Father was a coward. I do not say this to be hurtful, or to proclaim myself as somehow superior to him; it is a simple fact. My dear father was born to the last true King of Elthwhen, and when grandfather gave up the totality of his power, what else could be expected to happen to his only heir? I have always maintained that there is nothing so contemptible as a man who has had it all and lost it - especially if it happened at an early age. So father, in the shadow of his father's great capitulation, never strove for anything, nor stuck his neck out, nor aspired to restore some power to his throne.

He was still a king, mind you. We still lived in a castle with my dear mother and two sisters. We were waited on by servants, and greeted by the townsfolk when we came down into town. The power was gone though, the taxes funneled to our great and powerful neighbor. Father was like a mermaid carved into the bow of a ship - interesting to look at, and impressive in its own way, but the real work was being done by the sails and rigging.

As for why my grandfather chose to give it all up … well, that's a story for another time. This is not the story of my grandfather, nor my father, nor my ancestor St. George, who founded the kingdom on faith alone. This is the story about me.

After two daughters, my birth was heralded as a great continuation of Georgian line. That my eyes were a faint purple helped some; St. George himself was said to have had purple eyes, and our coat of arms was purple and silver. I half-suspect that some of the more naive of the commoners thought that I would raise up an army and take back the land, though of course this is ludicrous. Few of our subjects even knew that there had been a change of hands, and at any rate, it had happened some thirty years before I was born. No, the commoners treated their royalty with superstition, and our job was merely to be seen, so that they would have the reassurance that someone was in charge. I learned this lesson from a young age; I was constantly being brought in my best clothes to entertain. I would recite scripture taught to me by my tutors, nod politely, and return to my room.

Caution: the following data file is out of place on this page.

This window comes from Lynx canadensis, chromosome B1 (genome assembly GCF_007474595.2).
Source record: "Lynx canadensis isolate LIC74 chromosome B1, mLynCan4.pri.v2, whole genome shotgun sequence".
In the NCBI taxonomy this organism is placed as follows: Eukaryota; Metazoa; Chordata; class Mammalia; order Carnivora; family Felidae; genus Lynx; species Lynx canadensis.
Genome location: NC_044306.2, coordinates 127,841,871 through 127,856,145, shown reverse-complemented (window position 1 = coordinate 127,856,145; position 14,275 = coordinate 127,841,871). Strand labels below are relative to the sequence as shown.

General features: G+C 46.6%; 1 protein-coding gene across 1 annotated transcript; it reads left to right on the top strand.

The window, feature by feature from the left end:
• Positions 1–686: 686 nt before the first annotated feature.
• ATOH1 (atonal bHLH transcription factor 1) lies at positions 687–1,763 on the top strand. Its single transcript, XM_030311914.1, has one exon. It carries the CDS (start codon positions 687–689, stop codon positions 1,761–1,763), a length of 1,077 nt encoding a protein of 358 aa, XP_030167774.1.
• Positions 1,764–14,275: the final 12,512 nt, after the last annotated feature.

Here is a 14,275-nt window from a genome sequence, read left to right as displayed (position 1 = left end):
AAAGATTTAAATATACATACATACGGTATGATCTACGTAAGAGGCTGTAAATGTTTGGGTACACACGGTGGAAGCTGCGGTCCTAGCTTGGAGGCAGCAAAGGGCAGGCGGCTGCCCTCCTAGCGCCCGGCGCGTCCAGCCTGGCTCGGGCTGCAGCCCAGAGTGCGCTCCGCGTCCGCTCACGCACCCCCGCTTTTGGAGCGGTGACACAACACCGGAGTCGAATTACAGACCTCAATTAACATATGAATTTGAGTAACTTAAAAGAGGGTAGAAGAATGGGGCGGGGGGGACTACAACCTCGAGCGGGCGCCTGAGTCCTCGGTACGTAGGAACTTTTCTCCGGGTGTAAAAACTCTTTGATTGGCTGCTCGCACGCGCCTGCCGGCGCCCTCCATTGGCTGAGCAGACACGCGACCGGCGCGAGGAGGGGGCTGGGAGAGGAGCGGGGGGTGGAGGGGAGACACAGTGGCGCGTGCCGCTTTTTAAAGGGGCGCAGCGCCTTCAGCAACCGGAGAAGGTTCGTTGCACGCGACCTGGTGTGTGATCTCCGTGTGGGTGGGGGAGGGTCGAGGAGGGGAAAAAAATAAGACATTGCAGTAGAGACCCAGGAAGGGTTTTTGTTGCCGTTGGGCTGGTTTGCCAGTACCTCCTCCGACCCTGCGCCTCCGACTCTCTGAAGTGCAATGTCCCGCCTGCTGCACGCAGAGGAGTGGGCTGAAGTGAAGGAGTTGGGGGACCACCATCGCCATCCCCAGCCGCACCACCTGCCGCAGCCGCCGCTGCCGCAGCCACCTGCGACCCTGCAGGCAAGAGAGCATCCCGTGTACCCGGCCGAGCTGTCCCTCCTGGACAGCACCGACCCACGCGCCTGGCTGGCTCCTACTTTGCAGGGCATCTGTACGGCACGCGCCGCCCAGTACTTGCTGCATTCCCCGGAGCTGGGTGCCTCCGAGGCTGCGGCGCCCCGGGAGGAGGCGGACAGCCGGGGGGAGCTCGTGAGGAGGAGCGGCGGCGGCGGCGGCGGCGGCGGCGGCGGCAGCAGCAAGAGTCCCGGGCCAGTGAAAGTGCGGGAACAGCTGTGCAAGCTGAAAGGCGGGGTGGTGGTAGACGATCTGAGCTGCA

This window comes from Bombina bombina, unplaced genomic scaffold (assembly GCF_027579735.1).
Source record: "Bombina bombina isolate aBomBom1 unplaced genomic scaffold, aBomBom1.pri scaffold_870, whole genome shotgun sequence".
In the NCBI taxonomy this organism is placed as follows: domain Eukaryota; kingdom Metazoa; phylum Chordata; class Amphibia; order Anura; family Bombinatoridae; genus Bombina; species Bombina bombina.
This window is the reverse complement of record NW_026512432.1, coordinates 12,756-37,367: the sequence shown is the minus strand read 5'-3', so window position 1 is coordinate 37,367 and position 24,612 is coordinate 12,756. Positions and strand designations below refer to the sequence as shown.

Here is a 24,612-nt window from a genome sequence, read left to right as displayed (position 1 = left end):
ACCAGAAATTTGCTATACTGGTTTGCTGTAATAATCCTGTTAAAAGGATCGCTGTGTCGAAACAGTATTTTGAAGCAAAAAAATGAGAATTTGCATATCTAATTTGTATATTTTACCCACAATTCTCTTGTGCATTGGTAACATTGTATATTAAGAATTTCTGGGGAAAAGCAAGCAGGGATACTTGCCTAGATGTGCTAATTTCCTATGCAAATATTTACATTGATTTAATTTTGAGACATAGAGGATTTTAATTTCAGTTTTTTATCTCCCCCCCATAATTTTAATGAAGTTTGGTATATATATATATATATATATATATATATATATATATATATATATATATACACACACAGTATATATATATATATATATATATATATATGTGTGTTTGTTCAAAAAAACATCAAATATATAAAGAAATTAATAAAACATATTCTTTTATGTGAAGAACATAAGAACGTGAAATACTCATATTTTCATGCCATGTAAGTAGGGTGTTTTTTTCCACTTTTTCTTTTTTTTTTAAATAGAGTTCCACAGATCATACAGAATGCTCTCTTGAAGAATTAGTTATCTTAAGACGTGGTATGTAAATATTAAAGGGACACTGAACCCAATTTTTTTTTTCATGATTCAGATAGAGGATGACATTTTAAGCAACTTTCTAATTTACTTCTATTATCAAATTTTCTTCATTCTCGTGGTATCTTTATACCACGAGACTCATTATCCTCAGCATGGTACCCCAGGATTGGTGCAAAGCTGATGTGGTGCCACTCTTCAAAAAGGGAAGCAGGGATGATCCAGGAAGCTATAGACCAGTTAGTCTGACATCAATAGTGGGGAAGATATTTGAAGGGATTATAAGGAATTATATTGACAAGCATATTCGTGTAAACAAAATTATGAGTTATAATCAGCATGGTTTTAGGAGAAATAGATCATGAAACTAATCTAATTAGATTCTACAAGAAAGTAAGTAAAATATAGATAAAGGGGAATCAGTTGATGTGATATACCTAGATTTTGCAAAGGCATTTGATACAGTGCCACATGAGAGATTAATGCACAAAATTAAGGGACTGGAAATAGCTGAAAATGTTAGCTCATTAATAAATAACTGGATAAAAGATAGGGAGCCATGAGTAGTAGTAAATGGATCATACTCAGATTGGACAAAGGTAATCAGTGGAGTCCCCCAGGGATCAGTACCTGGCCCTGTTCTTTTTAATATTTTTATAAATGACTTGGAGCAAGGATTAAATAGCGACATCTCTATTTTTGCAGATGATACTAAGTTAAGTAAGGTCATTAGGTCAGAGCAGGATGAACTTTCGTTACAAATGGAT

I was six years old when I decided that I wanted to become a cleric. I had been playing in the castle courtyard with my dog when a messenger came pounding in on a white horse. My dog, Oliver, had made it his custom to greet visitors, and this time was no different - save for the fact that the messenger was inexperienced, and not in complete control of his horse. I didn't see my dog get trampled - only heard the yelp, and when I came running, saw his broken body laying there. One of the guards called for our house cleric, who came quickly and looked over the dog.

He had broken his two of his legs, and the side of his chest was caved in. Blood was flowing freely onto the ground. I stood back, scared by the sight of blood and the rasping sound that Oliver kept making when he tried to bark. The cleric was calm though, and laid his hands on the fur. With a few muttered words, the blood stopped flowing, and I heard a sound like a branch being broken, which I would later learn was caused by the bones knitting themselves back together. Oliver lay still for the few seconds that it took, then got up and trotted away, as though nothing had happened.

From that point on, I knew my destiny.

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